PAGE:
5 Lessons Learned From The Most Epic Social Media Wins

Last week, we took a look at the ugliest of ugly social media disasters. We laughed, cried, cringed, and ultimately, learned a few important lessons about what not to do if you want to effectively speak to your audience on social media. As fun as that was, we’re going to look at different side of the coin this
week, and delve into five amazing social media wins and the takeaways from each.

1. Think fast.
When Super Bowl 2013 experienced a power outage, the social media team at Oreo was quick to capitalize on the event with this tweet:

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Oreo’s quick action paid off in the form of nearly 16,000 retweets, more than 6,000 likes and plenty of buzz in the post-Super Bowl advertising discussion. But unlike the other brands that paid millions of dollars for a spot to air, Oreo’s well-timed message was posted for free, teaching us all the value of thinking on our feet in social media. Before you post too quickly though, make sure your message is well thought out, and take a minute or two to proofread.


2. Plan ahead.
Charity: water is a nonprofit committed to providing access to clean water to every person on the planet ¬– a big goal that requires big plans. In 2013 on World Water Day, the organization rolled out a perfectly crafted strategic campaign that encompassed several different social media outlets and successfully reached thousands of people. The organization held sidewalk events all over the world that were featured on Instagram, created a “Pledge Your Birthday” project that went viral, and posted creative World Water Day Facebook memes. Everything was topped off with #WorldWaterDay, and the campaign resulted in outstanding numbers of engagement, including 7,408 new birthday pledges. Marco Rubio even posted a tweet about the campaign, joking about his water bottle media fiasco earlier that year. Though this is the complete opposite of Oreo’s on-the-fly social media genius, charity: water proved a carefully crafted social media campaign can be equally as rewarding.

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3. Personal messages are always better than automated ones.
When Purolator, a Canadian shipping company, received a complaint on social media from a dissatisfied customer, the social media manager could have easily issued a canned response, directing the customer to an overcrowded customer service hotline or email. Instead, he responded like this:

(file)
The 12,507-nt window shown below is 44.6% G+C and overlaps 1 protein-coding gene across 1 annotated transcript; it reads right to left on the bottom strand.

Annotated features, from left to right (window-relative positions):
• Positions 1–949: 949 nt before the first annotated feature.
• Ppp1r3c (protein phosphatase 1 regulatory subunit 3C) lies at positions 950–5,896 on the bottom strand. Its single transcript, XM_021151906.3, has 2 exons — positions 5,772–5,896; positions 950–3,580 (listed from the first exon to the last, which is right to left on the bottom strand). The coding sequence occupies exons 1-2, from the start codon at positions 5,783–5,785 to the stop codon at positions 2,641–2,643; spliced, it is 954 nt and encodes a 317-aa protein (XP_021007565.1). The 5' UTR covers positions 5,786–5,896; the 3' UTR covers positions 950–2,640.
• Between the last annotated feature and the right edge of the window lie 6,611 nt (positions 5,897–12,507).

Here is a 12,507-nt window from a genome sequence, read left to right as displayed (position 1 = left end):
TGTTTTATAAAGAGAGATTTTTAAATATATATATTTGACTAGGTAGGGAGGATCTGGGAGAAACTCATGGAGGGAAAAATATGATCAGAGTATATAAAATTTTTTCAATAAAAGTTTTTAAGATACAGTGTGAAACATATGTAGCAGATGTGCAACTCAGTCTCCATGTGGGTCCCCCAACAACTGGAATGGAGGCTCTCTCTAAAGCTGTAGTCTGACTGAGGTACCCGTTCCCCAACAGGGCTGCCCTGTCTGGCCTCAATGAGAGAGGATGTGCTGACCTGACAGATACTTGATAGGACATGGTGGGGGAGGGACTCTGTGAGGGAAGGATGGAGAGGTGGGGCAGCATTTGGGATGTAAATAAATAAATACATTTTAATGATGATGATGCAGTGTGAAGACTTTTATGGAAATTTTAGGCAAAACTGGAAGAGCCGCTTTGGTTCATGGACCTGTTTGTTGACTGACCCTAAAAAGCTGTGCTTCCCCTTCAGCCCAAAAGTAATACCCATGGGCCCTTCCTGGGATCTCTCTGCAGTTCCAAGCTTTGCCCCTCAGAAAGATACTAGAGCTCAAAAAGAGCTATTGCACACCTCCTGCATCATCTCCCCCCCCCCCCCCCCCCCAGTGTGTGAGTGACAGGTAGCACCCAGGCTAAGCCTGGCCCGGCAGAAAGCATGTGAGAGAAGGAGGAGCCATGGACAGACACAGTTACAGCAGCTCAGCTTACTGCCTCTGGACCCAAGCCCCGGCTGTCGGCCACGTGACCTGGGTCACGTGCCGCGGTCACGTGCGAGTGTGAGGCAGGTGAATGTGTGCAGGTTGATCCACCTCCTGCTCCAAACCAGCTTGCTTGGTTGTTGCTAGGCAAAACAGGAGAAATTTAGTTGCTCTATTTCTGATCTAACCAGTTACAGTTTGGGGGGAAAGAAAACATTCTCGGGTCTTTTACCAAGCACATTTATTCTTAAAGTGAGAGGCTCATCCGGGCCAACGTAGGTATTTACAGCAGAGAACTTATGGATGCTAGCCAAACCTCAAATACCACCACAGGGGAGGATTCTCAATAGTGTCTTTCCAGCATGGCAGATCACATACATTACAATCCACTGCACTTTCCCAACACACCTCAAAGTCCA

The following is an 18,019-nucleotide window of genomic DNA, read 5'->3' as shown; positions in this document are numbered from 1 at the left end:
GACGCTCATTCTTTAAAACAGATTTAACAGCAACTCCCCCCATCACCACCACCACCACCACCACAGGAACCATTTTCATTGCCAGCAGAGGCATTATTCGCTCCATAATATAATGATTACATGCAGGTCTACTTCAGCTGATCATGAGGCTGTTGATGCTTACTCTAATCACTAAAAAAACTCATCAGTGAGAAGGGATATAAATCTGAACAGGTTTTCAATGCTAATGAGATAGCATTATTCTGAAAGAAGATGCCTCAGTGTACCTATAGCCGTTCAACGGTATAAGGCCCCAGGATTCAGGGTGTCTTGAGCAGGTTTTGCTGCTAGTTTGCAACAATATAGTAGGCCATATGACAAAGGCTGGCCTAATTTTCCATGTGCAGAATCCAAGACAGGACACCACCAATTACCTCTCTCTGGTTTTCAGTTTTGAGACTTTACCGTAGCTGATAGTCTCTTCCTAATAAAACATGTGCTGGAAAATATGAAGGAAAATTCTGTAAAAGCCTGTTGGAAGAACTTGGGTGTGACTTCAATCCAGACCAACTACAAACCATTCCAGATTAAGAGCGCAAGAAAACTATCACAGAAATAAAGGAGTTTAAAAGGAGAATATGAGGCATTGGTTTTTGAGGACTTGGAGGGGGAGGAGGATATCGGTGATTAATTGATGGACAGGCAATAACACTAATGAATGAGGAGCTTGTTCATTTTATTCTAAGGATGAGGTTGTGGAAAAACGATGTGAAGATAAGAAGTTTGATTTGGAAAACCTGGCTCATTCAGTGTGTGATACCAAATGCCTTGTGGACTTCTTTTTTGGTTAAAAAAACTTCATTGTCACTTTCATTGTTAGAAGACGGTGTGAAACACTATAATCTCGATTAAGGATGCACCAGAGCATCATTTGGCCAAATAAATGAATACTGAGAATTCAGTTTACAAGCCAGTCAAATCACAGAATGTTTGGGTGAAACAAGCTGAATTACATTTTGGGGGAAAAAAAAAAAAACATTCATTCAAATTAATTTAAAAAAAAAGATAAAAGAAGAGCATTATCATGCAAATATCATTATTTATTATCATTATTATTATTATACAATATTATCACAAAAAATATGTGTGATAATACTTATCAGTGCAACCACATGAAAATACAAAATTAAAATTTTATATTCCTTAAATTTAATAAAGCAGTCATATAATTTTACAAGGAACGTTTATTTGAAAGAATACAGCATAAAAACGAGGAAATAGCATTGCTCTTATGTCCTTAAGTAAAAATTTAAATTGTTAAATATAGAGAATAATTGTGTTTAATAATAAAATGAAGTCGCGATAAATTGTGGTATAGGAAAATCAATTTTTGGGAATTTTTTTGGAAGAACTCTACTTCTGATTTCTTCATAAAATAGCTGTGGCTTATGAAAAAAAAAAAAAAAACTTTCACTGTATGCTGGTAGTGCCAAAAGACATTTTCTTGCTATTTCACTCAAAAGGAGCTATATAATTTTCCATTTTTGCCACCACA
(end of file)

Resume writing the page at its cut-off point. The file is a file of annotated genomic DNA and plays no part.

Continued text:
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Instead of avoiding the complaint, Purolator took this opportunity directly talk to the customer, show that his experience mattered, and establish an even stronger relationship with him than before.


4. Listen to your audience.
In 2013, Maker’s Mark announced it would be changing its formula to meet the high demand of the drink. This recipe change included cutting the alcohol level, and Maker’s Mark drinkers from around the world made it evident they were not happy through social media. Instead of trucking on with a plan Maker’s Mark had no doubt put a lot of thought and time in to, the company issued this message on Facebook:

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With nearly 28,000 likes, this popular decision, much like the Purolator incident, ended with followers feeling heard, appreciated, and likely more loyal to the brand.


5. Focus on messages that matter.
The Proctor & Gamble brand Always needed to deepen their relationship with its next generation of potential consumers. Instead of filling their social media feeds with sales-y messages featuring their products, Always created this video:[youtube_sc url=”https://www.youtube.com/watch?v=XjJQBjWYDTs” title=”EXIT%20social%20media%20marketing” width=”510″ height=”340″]

The “Like A Girl” campaign didn’t try to push a product, or ask viewers to a buy anything. It simply featured a message that Always consumers would care about, and started an important conversation about the self-esteem of young girls. It turned out it was a conversation people wanted to take part in too – the video received 53 million views on YouTube and #LikeAGirl began trending on Twitter. Lesson learned: Take part in a dynamic, important conversation that pertains to your brand, and people will pay attention.


From the biggest social media disasters to the most epic wins, there’s always something to learn from other accounts and brands in the digital world. If you have a social media failure, success or lesson you’d like to share, feel free to post it in the comments, on our Facebook or on Twitter @EXITMarketing.

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